State officials on Thursday offered a first glimpse into efforts to redetermine MassHealth members’ eligibility.
About six weeks into the process, which is expected to take a year, about 70,000 Massachusetts households have begun the process of assessing whether they still qualify for state-funded health insurance.
Hundreds of thousands people are expected to lose MassHealth coverage over the next year as federal coverage requirements in place since March 2020 expired on March 31. As the state redetermines eligibility for the first time since the pandemic began, those who lose coverage will need to find new health insurance plans. Budget writers on Beacon Hill are already factoring into their spending plans massive savings associated with lower MassHealth rolls.
About 50 percent of MassHealth members will be automatically renewed. The other half of the 2.3 million people enrolled in the program will be receiving a blue envelope containing forms to fill out with their current information, which MassHealth will use to determine if they still qualify.
The number of people that the state expects to be pushed off the plan has been a moving target. Estimates range from 300,000 people to more than 400,000 — the higher end of which the Senate Ways and Means Committee used to build its fiscal 2024 budget, freeing up $1.8 billion that is allocated elsewhere.
Since the federal protections ended March 31, over 50,000 MassHealth members have been renewed after completing redetermination requirements.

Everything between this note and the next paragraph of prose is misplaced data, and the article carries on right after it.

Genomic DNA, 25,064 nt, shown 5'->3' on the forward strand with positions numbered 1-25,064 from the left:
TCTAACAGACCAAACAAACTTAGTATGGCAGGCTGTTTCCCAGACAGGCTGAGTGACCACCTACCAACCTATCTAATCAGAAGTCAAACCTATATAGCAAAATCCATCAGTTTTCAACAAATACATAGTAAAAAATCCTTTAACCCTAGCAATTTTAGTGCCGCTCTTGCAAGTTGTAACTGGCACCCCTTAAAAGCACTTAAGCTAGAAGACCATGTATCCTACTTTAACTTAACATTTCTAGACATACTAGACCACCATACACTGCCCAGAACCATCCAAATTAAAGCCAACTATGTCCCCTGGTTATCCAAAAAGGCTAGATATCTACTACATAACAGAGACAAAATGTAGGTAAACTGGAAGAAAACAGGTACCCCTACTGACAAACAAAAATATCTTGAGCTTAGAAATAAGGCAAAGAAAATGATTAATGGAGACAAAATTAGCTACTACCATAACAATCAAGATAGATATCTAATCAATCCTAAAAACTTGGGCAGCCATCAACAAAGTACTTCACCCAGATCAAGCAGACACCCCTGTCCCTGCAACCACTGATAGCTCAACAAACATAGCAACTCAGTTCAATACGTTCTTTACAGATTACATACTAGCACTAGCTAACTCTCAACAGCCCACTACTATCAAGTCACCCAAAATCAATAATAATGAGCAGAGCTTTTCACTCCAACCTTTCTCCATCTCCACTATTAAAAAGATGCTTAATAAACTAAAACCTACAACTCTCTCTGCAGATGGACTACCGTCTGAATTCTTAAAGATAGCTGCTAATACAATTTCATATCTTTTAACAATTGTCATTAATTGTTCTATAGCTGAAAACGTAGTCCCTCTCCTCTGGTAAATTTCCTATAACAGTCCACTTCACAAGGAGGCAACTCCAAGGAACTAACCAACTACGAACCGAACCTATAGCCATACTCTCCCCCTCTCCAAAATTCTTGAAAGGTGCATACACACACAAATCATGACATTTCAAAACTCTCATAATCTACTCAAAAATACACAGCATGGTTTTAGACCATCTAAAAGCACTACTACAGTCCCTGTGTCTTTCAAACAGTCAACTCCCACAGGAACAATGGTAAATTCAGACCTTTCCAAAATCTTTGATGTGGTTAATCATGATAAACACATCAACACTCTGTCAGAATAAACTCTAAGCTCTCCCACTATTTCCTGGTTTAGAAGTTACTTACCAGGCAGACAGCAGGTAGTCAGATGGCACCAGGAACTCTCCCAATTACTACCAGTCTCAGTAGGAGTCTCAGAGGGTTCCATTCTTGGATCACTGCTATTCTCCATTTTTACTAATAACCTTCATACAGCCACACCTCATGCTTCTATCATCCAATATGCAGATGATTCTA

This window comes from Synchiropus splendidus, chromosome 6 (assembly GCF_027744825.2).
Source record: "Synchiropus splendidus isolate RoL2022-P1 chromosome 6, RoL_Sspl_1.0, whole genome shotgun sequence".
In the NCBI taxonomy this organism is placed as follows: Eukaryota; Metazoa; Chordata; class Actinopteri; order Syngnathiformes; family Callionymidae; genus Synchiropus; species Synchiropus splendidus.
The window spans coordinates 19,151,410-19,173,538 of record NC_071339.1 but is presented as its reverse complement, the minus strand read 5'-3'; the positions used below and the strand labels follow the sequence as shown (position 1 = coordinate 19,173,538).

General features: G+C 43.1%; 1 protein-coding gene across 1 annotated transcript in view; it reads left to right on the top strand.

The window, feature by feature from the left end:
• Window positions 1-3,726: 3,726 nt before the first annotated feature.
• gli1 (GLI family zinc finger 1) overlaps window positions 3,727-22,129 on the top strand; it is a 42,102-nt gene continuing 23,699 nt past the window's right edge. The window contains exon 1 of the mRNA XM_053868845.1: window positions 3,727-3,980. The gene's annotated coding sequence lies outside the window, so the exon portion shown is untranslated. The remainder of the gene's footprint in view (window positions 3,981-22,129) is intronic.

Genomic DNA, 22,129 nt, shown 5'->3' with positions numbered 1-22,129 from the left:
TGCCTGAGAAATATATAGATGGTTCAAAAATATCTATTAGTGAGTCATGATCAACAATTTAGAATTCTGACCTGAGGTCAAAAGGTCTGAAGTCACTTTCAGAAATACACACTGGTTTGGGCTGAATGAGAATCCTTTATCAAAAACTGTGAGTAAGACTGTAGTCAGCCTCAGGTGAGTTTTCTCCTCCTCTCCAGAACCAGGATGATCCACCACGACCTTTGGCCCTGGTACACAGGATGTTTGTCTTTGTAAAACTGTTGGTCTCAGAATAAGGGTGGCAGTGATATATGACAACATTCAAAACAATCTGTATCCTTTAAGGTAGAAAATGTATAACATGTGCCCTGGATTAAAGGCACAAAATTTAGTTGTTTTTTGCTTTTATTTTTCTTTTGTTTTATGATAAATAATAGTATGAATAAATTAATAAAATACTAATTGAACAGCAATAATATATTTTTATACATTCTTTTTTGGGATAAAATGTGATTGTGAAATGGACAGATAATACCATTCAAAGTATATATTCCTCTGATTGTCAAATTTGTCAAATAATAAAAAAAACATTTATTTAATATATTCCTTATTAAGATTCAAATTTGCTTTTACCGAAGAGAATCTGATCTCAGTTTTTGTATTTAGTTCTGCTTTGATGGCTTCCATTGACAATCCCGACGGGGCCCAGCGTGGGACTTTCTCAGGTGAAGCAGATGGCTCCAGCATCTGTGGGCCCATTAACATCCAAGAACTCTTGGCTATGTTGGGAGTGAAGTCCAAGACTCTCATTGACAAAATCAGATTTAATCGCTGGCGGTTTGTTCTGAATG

The redetermination program began ramping up its workforce in anticipation of the work checking the eligibility of those 2.3 million enrollees, and helping those who no longer qualify transition to other coverage.
MassHealth aimed to double the amount of customer service representatives in call centers to 320, hire an additional 100 workers to determine eligibility, 80 to 100 temporary employees to process applications, and use grants to scale up the certified application counselor workforce.
In total, this includes increasing staffing levels by about 500 people to support the MassHealth Customer Service Center capacity, application processing, and hearings, and a $5 million grassroots outreach campaign in partnership with the Health Connector and Health Care For All.
About six weeks into the process, the help center, MassHealth systems and outreach efforts are still operating as planned, said Elizabeth LaMontagne, MassHealth chief of staff.
Throughout April, all mailed and faxed application documents were processed in less than 48 hours with zero backlog, she said, and there has only been a slight increase in calls to their contact center. The program estimates less than 1 percent of calls were abandoned before a caller was able to be helped.
An outreach program in partnership with Health Care For All is targeting the 15 cities with the highest number of MassHealth members, where “redetermination outreach team members” have knocked on nearly 146,000 doors and spoken to 26,000 people about the process. MassHealth is working with 42 community-based organizations to do this door-to-door canvassing and host events to get the information out.
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